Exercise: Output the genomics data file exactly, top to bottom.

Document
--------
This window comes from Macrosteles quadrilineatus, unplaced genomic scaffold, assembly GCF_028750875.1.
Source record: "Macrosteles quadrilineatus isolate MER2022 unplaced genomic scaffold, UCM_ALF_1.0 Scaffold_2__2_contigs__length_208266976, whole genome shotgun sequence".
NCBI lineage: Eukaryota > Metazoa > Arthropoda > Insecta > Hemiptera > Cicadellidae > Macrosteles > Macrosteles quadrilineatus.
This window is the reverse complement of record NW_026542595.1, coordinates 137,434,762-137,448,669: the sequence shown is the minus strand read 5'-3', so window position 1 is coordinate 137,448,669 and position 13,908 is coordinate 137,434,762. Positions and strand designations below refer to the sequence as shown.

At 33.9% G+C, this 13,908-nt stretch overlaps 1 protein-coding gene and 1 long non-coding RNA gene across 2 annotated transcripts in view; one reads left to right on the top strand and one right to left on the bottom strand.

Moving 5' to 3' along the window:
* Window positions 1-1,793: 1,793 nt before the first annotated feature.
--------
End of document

This window comes from Macrosteles quadrilineatus, unplaced genomic scaffold, assembly GCF_028750875.1.
Source record: "Macrosteles quadrilineatus isolate MER2022 unplaced genomic scaffold, UCM_ALF_1.0 Scaffold_2__2_contigs__length_208266976, whole genome shotgun sequence".
NCBI lineage: Eukaryota > Metazoa > Arthropoda > Insecta > Hemiptera > Cicadellidae > Macrosteles > Macrosteles quadrilineatus.
This window is the reverse complement of record NW_026542595.1, coordinates 137,434,762-137,448,669: the sequence shown is the minus strand read 5'-3', so window position 1 is coordinate 137,448,669 and position 13,908 is coordinate 137,434,762. Positions and strand designations below refer to the sequence as shown.

At 33.9% G+C, this 13,908-nt stretch overlaps 1 protein-coding gene and 1 long non-coding RNA gene across 2 annotated transcripts in view; one reads left to right on the top strand and one right to left on the bottom strand.

Moving 5' to 3' along the window:
* Window positions 1-1,793: 1,793 nt before the first annotated feature.